Proposal for a museum exhibition about The Great Jewish Cemetery of Berlin

In the Weissensee section of (East) Berlin is the largest Jewish cemetery in Western Europe (with over 110,000 graves). Founded in 1880, it is the principal surviving representation of the great age of Berlin Jewry and, by extension, of the time when Berlin was one of the world's great cities with the largest Jewish population of any city between Warsaw and New York (other than Vienna), when Berlin's Jews, though never more than five percent of the total population, had a disproportionate influence. Looking at the gravestones of the pre-Hitler period, one can imaginatively reconstruct from visual, verbal and numerical detail not only individual lives but images of a community wealthy and confident, constructing stylish mausoleums that they expected would be visited and honored by their children and grandchildren. By contrast, the stones of husbands and wives who committed suicide on the same day in 1942 tell of the end of this dream. In other words, the Cemetery is a window on Berlin history.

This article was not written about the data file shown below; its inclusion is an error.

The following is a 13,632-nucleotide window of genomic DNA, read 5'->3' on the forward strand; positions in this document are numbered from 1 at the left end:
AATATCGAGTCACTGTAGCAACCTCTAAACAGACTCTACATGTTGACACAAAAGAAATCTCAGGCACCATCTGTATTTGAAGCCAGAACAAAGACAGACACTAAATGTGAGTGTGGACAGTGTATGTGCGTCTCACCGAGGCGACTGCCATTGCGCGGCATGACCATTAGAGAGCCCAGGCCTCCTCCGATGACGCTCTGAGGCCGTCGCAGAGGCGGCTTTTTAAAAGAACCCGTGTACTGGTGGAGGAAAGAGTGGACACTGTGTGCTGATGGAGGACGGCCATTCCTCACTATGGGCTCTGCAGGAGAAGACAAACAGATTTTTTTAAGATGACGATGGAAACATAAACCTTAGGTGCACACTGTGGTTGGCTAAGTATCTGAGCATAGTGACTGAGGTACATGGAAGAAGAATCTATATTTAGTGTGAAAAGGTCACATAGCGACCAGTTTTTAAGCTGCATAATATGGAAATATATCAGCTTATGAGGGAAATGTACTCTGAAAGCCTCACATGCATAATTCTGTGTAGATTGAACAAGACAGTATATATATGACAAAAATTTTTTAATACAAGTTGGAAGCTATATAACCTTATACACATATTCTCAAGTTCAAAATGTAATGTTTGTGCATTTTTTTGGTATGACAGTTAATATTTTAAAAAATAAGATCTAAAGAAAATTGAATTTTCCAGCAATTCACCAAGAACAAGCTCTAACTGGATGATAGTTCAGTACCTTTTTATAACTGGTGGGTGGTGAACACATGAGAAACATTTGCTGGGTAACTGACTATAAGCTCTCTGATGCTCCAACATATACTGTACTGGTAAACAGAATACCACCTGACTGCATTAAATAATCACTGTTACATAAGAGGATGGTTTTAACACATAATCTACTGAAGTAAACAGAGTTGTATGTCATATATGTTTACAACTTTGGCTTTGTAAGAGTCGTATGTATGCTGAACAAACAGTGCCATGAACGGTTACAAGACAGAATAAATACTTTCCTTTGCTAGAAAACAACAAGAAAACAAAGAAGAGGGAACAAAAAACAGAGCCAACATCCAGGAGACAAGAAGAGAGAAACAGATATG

During an extended residency in Berlin (West) as a guest of the DAAD Kunstlerprogramm, I took a large number of color slides that were initially intended to accompany concert performances of an audiotape Kaddish (1990). However, once the slides were developed, it became vividly clear that they could become a museum exhibition wholly on their own. Since my interpretation of the significance of this Cemetery depends upon the abundant accumulation of evocative details, my own vision of this exhibition of visual history has at least two, perhaps three or four, simultaneous carousel slide projectors, each with 240 slides, which are automatically changed every fifteen seconds. Thus, with the projection-switching staggered, the complete cycle of 480 (or 720 or 960) slides would take one hour. The images could appear on screens along a single wall, or on three walls of a single space. What completes the installation is a continuous sound track, likewise 60 minutes long (and drawing upon recordings made for the soundtrack of my film about the Cemetery), of ex-Berliners, ranging in age from 50 to 90, talking, in either English, German, French, Spanish, Swedish, and/or Hebrew, about the Cemetery and the Berlin represented there. Other exhibition formats are no doubt possible. From the slides, which have negatives, we could make color prints not only for display but for a memorable catalog. Interested sponsors are invited to contact me soon.